SOCHI, Russia — It took an angry-looking bird to get Brazilians hooked on their World Cup mascot.
The team’s new mascot — a yellow canary with an angry face that represents some of the fans’ frustration after having lost the World Cup at home four years ago — has become a huge sensation everywhere it goes in Russia.
Fans unofficially dubbed it the “Canarinho Pistola,” which translates to “P----- Off Little Canary” or “Angry Little Canary.”
“Man, what a character he is,” Brazil coach Tite said. “He has his own charisma.”
The bird, always dressed in Brazil’s traditional yellow and blue uniform, resembles an angry-faced Tweety, the Looney Tunes character from Warner Bros.
It boasts a “bad boy” attitude and a tough-looking walk, contrasting to the cute image of the unpopular canary that had always represented the national team.
Brazil historically never fully embraced the tradition of mascots in sports, but things changed when the Brazilian soccer federation — inspired in part by the Chicago Bulls’ “Benny the Bull” — turned its nice little canary into a mad-looking figure to try to bring fans closer to the “Selecao” ahead of the 2018 World Cup.
“We wanted to represent this desire of the Brazilian to always want to win in soccer,” federation marketing director Gilberto Ratto told The Associated Press in Russia. “The mascot has the face that every Brazilian puts on when they are about to go play soccer, always with that determination to win. It’s the same expression you would see in Neymar’s face in a World Cup final or in someone playing a pickup game among friends on a Monday night.”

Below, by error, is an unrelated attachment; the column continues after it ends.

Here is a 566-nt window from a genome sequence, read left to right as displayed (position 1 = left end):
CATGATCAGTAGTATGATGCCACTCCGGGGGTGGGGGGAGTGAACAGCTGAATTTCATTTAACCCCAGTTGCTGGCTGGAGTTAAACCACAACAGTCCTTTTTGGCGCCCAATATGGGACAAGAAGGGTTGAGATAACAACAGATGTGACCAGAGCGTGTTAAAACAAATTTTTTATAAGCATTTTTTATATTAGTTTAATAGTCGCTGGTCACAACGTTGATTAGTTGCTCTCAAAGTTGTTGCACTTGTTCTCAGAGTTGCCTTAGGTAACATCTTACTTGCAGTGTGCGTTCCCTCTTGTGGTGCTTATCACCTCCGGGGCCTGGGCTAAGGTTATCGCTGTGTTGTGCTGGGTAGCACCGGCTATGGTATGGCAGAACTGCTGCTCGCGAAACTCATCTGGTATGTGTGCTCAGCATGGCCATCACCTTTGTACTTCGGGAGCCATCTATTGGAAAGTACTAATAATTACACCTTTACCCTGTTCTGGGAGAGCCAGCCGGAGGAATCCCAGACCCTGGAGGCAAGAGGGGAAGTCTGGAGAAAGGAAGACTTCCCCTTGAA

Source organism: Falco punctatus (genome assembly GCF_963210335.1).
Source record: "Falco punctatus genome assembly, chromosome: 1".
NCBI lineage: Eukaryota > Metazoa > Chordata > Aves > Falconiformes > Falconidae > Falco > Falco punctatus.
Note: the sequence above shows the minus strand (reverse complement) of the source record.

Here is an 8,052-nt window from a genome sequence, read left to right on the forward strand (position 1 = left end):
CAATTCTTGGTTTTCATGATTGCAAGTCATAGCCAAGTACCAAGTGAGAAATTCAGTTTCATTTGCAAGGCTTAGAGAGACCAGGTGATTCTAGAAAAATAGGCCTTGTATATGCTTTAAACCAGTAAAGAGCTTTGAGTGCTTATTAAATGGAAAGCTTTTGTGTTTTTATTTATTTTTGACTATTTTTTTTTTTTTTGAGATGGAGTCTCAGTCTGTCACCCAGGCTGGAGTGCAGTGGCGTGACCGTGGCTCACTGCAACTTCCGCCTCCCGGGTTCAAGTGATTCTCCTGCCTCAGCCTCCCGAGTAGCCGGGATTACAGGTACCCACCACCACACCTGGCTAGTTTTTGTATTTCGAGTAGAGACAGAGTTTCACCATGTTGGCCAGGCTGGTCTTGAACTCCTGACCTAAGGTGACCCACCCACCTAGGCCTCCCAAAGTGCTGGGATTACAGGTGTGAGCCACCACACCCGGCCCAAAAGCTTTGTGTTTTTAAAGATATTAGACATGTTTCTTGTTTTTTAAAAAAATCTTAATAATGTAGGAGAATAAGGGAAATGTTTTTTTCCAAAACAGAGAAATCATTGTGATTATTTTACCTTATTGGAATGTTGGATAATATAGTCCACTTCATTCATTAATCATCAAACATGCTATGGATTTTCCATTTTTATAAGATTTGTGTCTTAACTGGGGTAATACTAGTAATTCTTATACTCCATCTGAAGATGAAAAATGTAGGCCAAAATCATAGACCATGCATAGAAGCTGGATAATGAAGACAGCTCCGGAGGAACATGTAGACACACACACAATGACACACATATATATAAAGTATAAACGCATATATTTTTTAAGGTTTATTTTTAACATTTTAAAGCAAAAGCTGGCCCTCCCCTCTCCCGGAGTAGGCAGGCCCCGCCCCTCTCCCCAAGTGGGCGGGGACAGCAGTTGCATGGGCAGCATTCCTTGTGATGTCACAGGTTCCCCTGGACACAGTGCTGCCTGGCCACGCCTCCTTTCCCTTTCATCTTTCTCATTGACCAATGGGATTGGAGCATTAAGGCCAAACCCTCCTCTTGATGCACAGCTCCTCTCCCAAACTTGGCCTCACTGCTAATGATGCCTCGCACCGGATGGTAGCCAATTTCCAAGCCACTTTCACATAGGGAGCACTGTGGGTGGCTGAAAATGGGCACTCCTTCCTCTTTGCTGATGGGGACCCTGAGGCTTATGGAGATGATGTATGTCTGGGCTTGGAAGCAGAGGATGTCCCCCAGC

The idea was to give the mascot a look and demeanor that would bode well with a younger generation, and the canary has a similar personality as the one displayed by Benny the Bull, which became popular in the United States for trolling fans and taunting opposing players during games.
The angry-looking Brazilian mascot, created in late 2016, also became popular outside of the realms of soccer, as it represents the population’s overall dissatisfaction in a country facing an ongoing political crisis, increased violence and unstable economy.
The federation tried to use a mascot with a nicer face in social events last year, but it quickly had to give up on the idea because everyone kept asking for the meaner-looking mascot.
The new canary is not allowed to appear in matches in Russia because of FIFA’s rules protecting the official World Cup mascot, Zabivaka the wolf, but it accompanies the Brazilian squad almost everywhere it goes, appearing outside stadiums before matches and in some training sessions.
The canary was already in Kazan ahead of the team’s match against Belgium in the World Cup quarterfinals today.
Fans loudly chanted the mascot’s name as they waited for Brazil players to arrive at the team’s hotel for a recent game in Moscow. They went crazy when security guards — apparently thinking the mascot was a supporter trying to sneak in — took it away from the reserved team area in front of the hotel.
The canary didn’t think twice and joined the partying fans, playing the drums with them and taking dozens of selfies before being allowed back inside after a quick intervention from Brazilian officials.
The mascot, which already has hundreds of fake profiles on social media, also often displays its good soccer skills by doing kick-ups to impress fans.
The federation doesn’t officially call the mascot “Canarinho Pistola,” sticking only to “Canarinho,” but it basks in the popularity of the character’s unruly demeanor. It constantly uses the mascot’s image on social media and promotes it every chance it gets. The canary has already made appearances in television shows and toured some of Russia’s most famous locations where Brazil has played.
Players also have embraced it.
Stars Neymar and Philippe Coutinho had plenty of fun playing a prank on the bird during a training session last year, when Neymar sneaked behind the canary and Coutinho pushed it back against him.
It was a big fall for the “Canarinho Pistola.”
And fans loved it, just as they’ve been loving their new angry-looking World Cup mascot.
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